You can downvote them with confidence that you'll get your point back. - It might be nice if this were true (or it might not), but it's not factually true. If the answer is currently blank because it's a placeholder, which the answer is revising and the revised version will appear shortly, you're not going to automatically get your point back. (You will have an opportunity to remove your downvote if you want to do so and remember to do so, but that's a different matter.) –  D.W. Feb 8 '13 at 17:17
    
@D.W. Either the post will be deleted or it will be edited. Either way, you can get your point back. –  Bill the Lizard Feb 8 '13 at 17:23
    
@BilltheLizard, you can get your point back is very different from you will get your point back. You wrote the latter, but the reality is the former. –  D.W. Feb 8 '13 at 21:43
    
@D.W. If you care that much about it I assume you will get your point back. –  Bill the Lizard Feb 8 '13 at 23:28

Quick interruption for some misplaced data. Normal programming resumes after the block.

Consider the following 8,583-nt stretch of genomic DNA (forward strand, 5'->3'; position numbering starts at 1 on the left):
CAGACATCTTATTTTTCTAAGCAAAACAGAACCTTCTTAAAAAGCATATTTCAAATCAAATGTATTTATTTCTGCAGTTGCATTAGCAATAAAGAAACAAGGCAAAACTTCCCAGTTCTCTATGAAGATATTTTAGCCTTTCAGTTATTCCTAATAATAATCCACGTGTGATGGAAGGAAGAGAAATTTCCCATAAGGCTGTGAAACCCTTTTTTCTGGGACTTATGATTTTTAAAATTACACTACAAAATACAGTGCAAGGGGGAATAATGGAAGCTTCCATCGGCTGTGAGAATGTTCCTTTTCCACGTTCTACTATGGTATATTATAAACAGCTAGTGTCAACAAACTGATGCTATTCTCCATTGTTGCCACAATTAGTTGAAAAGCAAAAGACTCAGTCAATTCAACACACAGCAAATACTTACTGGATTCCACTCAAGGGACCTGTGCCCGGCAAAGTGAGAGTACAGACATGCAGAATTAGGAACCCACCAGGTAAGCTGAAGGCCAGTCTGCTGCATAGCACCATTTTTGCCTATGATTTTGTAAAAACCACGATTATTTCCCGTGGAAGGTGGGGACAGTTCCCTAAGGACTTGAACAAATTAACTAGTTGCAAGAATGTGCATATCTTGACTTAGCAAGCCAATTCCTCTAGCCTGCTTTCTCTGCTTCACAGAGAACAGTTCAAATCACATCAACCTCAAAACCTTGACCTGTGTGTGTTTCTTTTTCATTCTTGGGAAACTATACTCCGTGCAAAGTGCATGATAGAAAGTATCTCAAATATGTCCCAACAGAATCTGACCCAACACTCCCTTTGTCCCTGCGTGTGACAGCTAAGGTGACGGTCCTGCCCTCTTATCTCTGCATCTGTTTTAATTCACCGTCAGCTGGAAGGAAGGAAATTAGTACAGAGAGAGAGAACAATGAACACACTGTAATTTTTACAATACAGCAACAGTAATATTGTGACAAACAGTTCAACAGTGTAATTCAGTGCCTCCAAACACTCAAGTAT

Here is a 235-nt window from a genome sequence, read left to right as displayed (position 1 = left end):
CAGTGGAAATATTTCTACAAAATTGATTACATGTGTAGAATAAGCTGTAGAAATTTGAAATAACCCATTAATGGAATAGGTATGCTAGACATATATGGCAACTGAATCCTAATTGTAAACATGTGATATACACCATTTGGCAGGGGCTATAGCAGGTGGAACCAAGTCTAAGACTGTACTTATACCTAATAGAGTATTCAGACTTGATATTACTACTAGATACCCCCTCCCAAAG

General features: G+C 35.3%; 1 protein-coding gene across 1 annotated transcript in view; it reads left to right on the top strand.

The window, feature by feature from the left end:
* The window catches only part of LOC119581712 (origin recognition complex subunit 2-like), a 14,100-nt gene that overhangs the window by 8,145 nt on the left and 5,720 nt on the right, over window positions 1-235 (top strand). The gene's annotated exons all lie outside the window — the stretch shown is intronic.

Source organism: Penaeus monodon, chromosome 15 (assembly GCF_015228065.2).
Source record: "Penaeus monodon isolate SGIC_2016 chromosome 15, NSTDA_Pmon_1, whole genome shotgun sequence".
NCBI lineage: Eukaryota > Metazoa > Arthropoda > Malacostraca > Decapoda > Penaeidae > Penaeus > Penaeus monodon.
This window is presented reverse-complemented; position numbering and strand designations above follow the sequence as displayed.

This would be a potentially useful feature with downsides. So many times I'm halfway through an answer, and have seen that someone has finished writing one up that kills it. I then don't even bother submitting mine. I guess the risk is that you don't answer a question because you see someone else is, and that answer eventually turns out to be useless. Meanwhile you've moved on to something else and the user is left hanging.

It's probable that Stack would rather see too many answers that cover all the bases, than too few just to avoid the risk of overlap.